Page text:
The stressed surface of the specimens were then wetted with the solvents (toluene or methylethyl ketone) using a cotton-tipped applicator. The specimens were then allowed to air dry (for periods of 10 minutes to 1 hour) and the application of the solvent was repeated unless failure had already occurred. The number of hours of solvent treatment and the number of times the specimen was wiped with solvent and allowed to dry are indicated in Table II for each test specimen.
Each specimen was observed and graded according to the following system:
2--Only microscopic effect (Specimen appears unaffected by visual examination, but tiny surface crazes could be seen under magnification)
5--Failure (specimen break)
The Polymer blends for these tests were prepared as in Examples 1-12. The polyetherimide used in these tests was the polymer designated "type A" in Examples 1-12. The siloxane polyetherimide copolymer used in Example 13 was the polymer designated "type A" in Examples 1-12, and the siloxane polyetherimide copolymer used in Examples 14-18 was the polymer designated "type B" in Examples 1-12. The polycarbonate used in these tests was the same as that used in Examples 1-12.
TABLE 1__________________________________________________________________________ Siloxane Poly- Siloxane Poly- ether- Poly- Heat Izod ether- imide co- ether- Poly- Deflection Impact.sup.2 Dynatup ®Ex- imide polymer imide co- carbonate Temperature.sup.1 (ft.-lb/in.) on Blowample conc. conc. polymer conc. at 264 psi Rev Blow Molded PartNo. (wt. %) (wt. %) type (wt. %) (°C.) Notched Notched Moldability (ft-lb)__________________________________________________________________________1 65 5 A 30 168 1.02 >16 -- --2 70 10 B 20 179.3 2.40 73.5 -- --3 70 15 B 15 177.6 2.00 74.2 -- --4 70 20 B 10 174.0 3.70 65.8 -- --5 50 10 B 40 144.9 5.20 61.4 -- --6 70 10 C 20 179.0 2.70 -- Fair-Good 8.47 70 10 B 20 176.8 1.90 -- Good 2.58 70 20 C 10 178.4 11.20 -- Good 13.7.sup. 9.sup.5 70 10 C 20 174.9 3.50 -- Good 1.810.sup.5 65 15 C 20 176.7 13.60 -- -- --11 85 15 B -- 191.5 1.6 -- Good- 8.7 Very Good12 70 -- -- 30 168 0.9 -- Fair --__________________________________________________________________________ Heat Released Max. heat Max. smoke Example 2 min. total release 2 min. total release No. heat release rate smoke release rate__________________________________________________________________________ 1 -- -- -- -- 2 -- -- -- -- 3 -- -- -- -- 4 -- -- -- -- 5 -- -- -- -- 6 38 85 54 117 7 43 95 58 135 8 52 91 93 162 9 18 76 25 102 10 -- -- -- -- 11 -- -- -- -- 12 -- -- -- --__________________________________________________________________________Footnotes to Table I .sup.1 Determined by ASTM procedure D648. .sup.2 Determined by ASTM procedure D256 (Rev. Notch test employs test bawith the notch on the side opposite impact). .sup.3 Dynatup ® testing measures the highspeed penetration propertieof plastics using load and displacement sensors. The testing was performed substantially by ASTM procedure D376385 using a Dynatup ® intrument. Tests were performed on a 4" diameter, 1/8" thick injection molded disc supported by a 3" diameter support ring. Five to tem replicates of each sample were tested to determine the mean work (ft. lb.) required to cause sample failure. .sup.4 Tests performed at Ohio State University according to procedures described in 14 C.F.R. Part 25. Tests were performed on 0.075-0.085 in. thick blow molded test parts. .sup.5 Blends contained a high level of titanium dioxidebase pigments.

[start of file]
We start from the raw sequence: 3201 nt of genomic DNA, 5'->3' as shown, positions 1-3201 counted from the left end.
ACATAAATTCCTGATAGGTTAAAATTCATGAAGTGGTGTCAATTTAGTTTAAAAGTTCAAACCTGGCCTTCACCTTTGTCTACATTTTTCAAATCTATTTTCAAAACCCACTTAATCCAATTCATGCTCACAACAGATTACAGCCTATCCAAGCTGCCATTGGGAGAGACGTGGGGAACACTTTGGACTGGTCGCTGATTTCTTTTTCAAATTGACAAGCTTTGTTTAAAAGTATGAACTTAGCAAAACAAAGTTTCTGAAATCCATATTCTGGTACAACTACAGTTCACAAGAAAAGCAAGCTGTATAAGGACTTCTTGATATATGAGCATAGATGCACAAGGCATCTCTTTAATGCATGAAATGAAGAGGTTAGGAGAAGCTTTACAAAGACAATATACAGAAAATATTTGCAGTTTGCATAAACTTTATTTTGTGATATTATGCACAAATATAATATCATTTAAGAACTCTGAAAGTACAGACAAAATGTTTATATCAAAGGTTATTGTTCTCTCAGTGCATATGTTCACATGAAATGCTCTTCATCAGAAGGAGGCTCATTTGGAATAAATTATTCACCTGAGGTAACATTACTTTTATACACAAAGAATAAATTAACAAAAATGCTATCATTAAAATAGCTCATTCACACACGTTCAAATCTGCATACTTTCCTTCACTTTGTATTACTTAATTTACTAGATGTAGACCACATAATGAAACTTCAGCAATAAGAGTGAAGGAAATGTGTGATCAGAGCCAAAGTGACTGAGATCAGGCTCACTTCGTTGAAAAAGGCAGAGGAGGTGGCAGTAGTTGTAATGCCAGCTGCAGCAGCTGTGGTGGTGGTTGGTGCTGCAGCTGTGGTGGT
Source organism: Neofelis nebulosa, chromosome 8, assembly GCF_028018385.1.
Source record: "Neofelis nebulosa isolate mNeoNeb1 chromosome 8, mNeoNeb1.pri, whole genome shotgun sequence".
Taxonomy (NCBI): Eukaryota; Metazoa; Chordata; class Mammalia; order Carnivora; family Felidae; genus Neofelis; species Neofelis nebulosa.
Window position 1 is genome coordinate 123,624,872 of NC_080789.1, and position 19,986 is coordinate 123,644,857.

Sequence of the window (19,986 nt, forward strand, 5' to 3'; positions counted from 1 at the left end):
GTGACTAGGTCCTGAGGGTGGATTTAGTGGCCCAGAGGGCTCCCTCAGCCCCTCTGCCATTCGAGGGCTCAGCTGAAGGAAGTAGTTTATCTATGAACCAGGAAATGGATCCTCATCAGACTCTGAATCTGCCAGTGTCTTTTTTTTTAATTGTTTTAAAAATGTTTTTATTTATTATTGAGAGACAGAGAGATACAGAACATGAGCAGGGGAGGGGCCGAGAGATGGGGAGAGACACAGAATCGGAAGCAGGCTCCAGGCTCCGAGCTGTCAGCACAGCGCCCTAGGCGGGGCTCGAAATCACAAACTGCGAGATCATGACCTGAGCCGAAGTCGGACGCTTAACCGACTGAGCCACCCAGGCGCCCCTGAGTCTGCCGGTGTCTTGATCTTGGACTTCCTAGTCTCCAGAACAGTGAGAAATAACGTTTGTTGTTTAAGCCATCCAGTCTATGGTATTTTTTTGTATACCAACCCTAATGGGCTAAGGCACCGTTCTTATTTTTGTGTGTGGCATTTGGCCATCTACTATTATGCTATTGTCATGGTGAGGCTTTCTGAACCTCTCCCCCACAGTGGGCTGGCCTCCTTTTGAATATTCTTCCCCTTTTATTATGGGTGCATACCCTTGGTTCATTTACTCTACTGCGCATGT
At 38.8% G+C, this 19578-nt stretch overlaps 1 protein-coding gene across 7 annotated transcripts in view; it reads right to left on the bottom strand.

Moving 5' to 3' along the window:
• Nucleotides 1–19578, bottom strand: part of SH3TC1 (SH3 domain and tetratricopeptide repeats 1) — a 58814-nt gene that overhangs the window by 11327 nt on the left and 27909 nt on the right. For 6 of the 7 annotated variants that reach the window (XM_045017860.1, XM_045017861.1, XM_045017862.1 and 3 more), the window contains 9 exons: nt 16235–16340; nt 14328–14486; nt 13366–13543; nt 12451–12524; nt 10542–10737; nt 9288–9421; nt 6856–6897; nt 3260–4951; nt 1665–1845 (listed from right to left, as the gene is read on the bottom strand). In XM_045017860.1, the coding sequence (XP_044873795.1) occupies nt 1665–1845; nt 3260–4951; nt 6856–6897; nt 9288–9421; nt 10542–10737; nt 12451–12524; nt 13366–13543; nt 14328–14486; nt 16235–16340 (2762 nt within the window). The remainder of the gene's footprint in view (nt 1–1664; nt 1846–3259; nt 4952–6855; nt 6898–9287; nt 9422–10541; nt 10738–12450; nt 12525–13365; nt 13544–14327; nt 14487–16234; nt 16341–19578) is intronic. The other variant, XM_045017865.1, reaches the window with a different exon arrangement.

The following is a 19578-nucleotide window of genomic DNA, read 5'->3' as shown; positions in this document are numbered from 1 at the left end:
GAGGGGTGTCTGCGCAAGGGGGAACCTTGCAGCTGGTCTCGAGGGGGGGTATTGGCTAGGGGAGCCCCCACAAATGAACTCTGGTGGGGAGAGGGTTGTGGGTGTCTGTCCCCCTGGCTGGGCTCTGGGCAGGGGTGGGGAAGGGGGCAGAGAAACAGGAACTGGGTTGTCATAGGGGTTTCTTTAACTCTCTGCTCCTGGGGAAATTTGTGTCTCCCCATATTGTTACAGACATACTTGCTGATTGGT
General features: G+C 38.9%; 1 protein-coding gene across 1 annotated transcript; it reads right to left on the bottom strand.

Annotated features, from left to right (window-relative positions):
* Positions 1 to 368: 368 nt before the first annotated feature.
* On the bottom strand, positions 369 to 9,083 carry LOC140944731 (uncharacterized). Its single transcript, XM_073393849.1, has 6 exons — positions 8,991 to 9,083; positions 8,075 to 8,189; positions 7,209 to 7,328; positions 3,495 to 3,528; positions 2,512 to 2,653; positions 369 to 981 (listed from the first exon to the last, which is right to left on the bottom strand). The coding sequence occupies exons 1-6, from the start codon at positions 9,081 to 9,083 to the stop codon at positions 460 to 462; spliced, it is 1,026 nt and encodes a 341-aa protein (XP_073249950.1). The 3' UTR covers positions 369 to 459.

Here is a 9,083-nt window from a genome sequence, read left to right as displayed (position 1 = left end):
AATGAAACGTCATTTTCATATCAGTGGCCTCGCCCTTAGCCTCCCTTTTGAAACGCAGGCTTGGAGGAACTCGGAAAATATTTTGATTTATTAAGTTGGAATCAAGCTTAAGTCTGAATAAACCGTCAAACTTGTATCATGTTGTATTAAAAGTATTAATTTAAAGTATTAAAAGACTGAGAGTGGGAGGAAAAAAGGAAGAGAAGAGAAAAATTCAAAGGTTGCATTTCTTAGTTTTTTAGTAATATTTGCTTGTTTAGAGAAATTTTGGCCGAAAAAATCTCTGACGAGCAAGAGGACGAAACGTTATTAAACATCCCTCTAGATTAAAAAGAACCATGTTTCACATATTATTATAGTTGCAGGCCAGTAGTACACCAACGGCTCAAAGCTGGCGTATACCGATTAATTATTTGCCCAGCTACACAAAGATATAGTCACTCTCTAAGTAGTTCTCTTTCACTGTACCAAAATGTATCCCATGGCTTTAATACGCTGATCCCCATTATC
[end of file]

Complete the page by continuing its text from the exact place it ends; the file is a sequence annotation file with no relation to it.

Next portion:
TABLE 2__________________________________________________________________________ Siloxane Poly-Poly- ether- Methylethyl Ketoneether imide co- Poly Toluene Treatment Treatmentimide polymer carbonate (Rating (hours/wipes)) (Rating (hours/wipes))Exampleconc. conc. conc. at 1.09% at 0.87% at 0.69% at 1.09% at 0.87%No. (wt. %) (wt. %) (wt. %) Strain Strain Strain Strain Strain__________________________________________________________________________13 85 15 -- -- 5(0.33/3) 5(0.67/5) -- 2(3.25/13)14 70 10 20 2(4.25/18) -- -- 2(4.25/18) --15 70 15 15 2(4.25/18) -- -- 2(4.25/18) --16 70 20 10 2(4.25/18) -- -- 2(4.25/18) --17 50 10 40 3(4.25/18) -- -- 4(0.5/3) --18 100 -- -- 5(0.002/1) 5(0.08/1) 5(0.5/2) 5(0.02/1) 5(0.02/1)__________________________________________________________________________
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|U.S. Classification||525/425, 525/433, 525/431, 525/436|
|27 Dec 1994||FPAY||Fee payment|
Year of fee payment: 4
|29 Dec 1998||FPAY||Fee payment|
Year of fee payment: 8
|17 Dec 2002||FPAY||Fee payment|
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|30 Jul 2008||AS||Assignment|
Owner name: SABIC INNOVATIVE PLASTICS IP B.V., NETHERLANDS
Free format text: ASSIGNMENT OF ASSIGNORS INTEREST;ASSIGNOR:GENERAL ELECTRIC COMPANY;REEL/FRAME:021311/0259
Effective date: 20070831
|18 Aug 2008||AS||Assignment|
Owner name: CITIBANK, N.A., AS COLLATERAL AGENT, NEW YORK
Free format text: SECURITY AGREEMENT;ASSIGNOR:SABIC INNOVATIVE PLASTICS IP B.V.;REEL/FRAME:021423/0001
Effective date: 20080307
Owner name: CITIBANK, N.A., AS COLLATERAL AGENT,NEW YORK
Free format text: SECURITY AGREEMENT;ASSIGNOR:SABIC INNOVATIVE PLASTICS IP B.V.;REEL/FRAME:021423/0001
Effective date: 20080307